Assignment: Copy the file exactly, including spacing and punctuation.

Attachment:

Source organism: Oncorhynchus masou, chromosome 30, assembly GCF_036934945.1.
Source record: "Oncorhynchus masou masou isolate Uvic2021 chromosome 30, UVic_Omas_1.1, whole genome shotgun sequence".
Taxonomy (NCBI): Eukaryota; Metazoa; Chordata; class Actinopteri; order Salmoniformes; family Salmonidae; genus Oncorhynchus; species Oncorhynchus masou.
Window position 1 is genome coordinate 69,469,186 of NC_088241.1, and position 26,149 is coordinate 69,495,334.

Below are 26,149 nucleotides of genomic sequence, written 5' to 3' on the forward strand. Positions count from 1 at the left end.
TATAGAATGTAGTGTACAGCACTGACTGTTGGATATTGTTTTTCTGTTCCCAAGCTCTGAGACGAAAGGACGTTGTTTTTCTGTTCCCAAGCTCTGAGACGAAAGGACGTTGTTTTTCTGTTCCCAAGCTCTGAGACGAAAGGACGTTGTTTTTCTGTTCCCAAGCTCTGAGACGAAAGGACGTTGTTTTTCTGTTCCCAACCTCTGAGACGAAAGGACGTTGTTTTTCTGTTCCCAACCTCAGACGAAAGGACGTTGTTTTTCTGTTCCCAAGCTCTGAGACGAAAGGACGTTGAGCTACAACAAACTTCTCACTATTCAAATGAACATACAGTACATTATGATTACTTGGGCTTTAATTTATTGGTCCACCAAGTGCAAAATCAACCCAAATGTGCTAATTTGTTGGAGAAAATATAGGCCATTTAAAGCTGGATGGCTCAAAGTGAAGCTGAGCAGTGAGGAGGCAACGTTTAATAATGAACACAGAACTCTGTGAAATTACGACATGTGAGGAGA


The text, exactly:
Source organism: Oncorhynchus masou, chromosome 30, assembly GCF_036934945.1.
Source record: "Oncorhynchus masou masou isolate Uvic2021 chromosome 30, UVic_Omas_1.1, whole genome shotgun sequence".
Taxonomy (NCBI): Eukaryota; Metazoa; Chordata; class Actinopteri; order Salmoniformes; family Salmonidae; genus Oncorhynchus; species Oncorhynchus masou.
Window position 1 is genome coordinate 69,469,186 of NC_088241.1, and position 26,149 is coordinate 69,495,334.

Below are 26,149 nucleotides of genomic sequence, written 5' to 3' on the forward strand. Positions count from 1 at the left end.
TATAGAATGTAGTGTACAGCACTGACTGTTGGATATTGTTTTTCTGTTCCCAAGCTCTGAGACGAAAGGACGTTGTTTTTCTGTTCCCAAGCTCTGAGACGAAAGGACGTTGTTTTTCTGTTCCCAAGCTCTGAGACGAAAGGACGTTGTTTTTCTGTTCCCAAGCTCTGAGACGAAAGGACGTTGTTTTTCTGTTCCCAACCTCTGAGACGAAAGGACGTTGTTTTTCTGTTCCCAACCTCAGACGAAAGGACGTTGTTTTTCTGTTCCCAAGCTCTGAGACGAAAGGACGTTGAGCTACAACAAACTTCTCACTATTCAAATGAACATACAGTACATTATGATTACTTGGGCTTTAATTTATTGGTCCACCAAGTGCAAAATCAACCCAAATGTGCTAATTTGTTGGAGAAAATATAGGCCATTTAAAGCTGGATGGCTCAAAGTGAAGCTGAGCAGTGAGGAGGCAACGTTTAATAATGAACACAGAACTCTGTGAAATTACGACATGTGAGGAGA